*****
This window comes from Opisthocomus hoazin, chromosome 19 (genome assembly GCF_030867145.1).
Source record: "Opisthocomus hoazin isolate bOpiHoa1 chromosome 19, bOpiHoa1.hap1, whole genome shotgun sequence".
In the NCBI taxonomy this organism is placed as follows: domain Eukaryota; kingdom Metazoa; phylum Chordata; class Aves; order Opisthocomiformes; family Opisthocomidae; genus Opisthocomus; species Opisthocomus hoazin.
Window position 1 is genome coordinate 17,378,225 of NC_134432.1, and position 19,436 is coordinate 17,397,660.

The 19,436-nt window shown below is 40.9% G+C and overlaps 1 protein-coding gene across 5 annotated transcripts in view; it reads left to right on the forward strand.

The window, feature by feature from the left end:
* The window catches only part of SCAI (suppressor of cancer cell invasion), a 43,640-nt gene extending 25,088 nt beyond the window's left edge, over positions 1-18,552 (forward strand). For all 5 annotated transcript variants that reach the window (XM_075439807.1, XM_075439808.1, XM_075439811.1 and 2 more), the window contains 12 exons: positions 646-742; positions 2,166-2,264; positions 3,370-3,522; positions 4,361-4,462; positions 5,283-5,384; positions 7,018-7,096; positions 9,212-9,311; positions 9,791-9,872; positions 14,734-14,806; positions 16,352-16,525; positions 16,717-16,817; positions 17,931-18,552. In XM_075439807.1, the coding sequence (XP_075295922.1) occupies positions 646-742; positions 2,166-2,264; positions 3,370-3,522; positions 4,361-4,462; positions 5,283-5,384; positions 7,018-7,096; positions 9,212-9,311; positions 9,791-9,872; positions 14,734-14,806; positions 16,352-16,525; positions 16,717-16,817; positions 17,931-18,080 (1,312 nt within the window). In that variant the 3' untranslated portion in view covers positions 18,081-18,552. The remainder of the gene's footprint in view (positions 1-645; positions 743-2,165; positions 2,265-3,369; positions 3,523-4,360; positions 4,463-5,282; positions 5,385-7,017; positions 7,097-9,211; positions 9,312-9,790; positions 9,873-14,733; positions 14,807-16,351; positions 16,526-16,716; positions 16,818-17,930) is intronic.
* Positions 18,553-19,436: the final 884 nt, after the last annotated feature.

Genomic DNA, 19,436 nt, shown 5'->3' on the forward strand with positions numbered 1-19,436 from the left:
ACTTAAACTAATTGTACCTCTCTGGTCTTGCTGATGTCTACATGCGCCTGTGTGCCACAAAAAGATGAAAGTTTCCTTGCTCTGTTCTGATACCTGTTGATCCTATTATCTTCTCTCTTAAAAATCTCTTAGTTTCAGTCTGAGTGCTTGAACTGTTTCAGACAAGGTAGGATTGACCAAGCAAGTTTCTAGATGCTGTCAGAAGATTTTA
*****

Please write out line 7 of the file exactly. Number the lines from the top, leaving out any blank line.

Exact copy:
* The window catches only part of SCAI (suppressor of cancer cell invasion), a 43,640-nt gene extending 25,088 nt beyond the window's left edge, over positions 1-18,552 (forward strand). For all 5 annotated transcript variants that reach the window (XM_075439807.1, XM_075439808.1, XM_075439811.1 and 2 more), the window contains 12 exons: positions 646-742; positions 2,166-2,264; positions 3,370-3,522; positions 4,361-4,462; positions 5,283-5,384; positions 7,018-7,096; positions 9,212-9,311; positions 9,791-9,872; positions 14,734-14,806; positions 16,352-16,525; positions 16,717-16,817; positions 17,931-18,552. In XM_075439807.1, the coding sequence (XP_075295922.1) occupies positions 646-742; positions 2,166-2,264; positions 3,370-3,522; positions 4,361-4,462; positions 5,283-5,384; positions 7,018-7,096; positions 9,212-9,311; positions 9,791-9,872; positions 14,734-14,806; positions 16,352-16,525; positions 16,717-16,817; positions 17,931-18,080 (1,312 nt within the window). In that variant the 3' untranslated portion in view covers positions 18,081-18,552. The remainder of the gene's footprint in view (positions 1-645; positions 743-2,165; positions 2,265-3,369; positions 3,523-4,360; positions 4,463-5,282; positions 5,385-7,017; positions 7,097-9,211; positions 9,312-9,790; positions 9,873-14,733; positions 14,807-16,351; positions 16,526-16,716; positions 16,818-17,930) is intronic.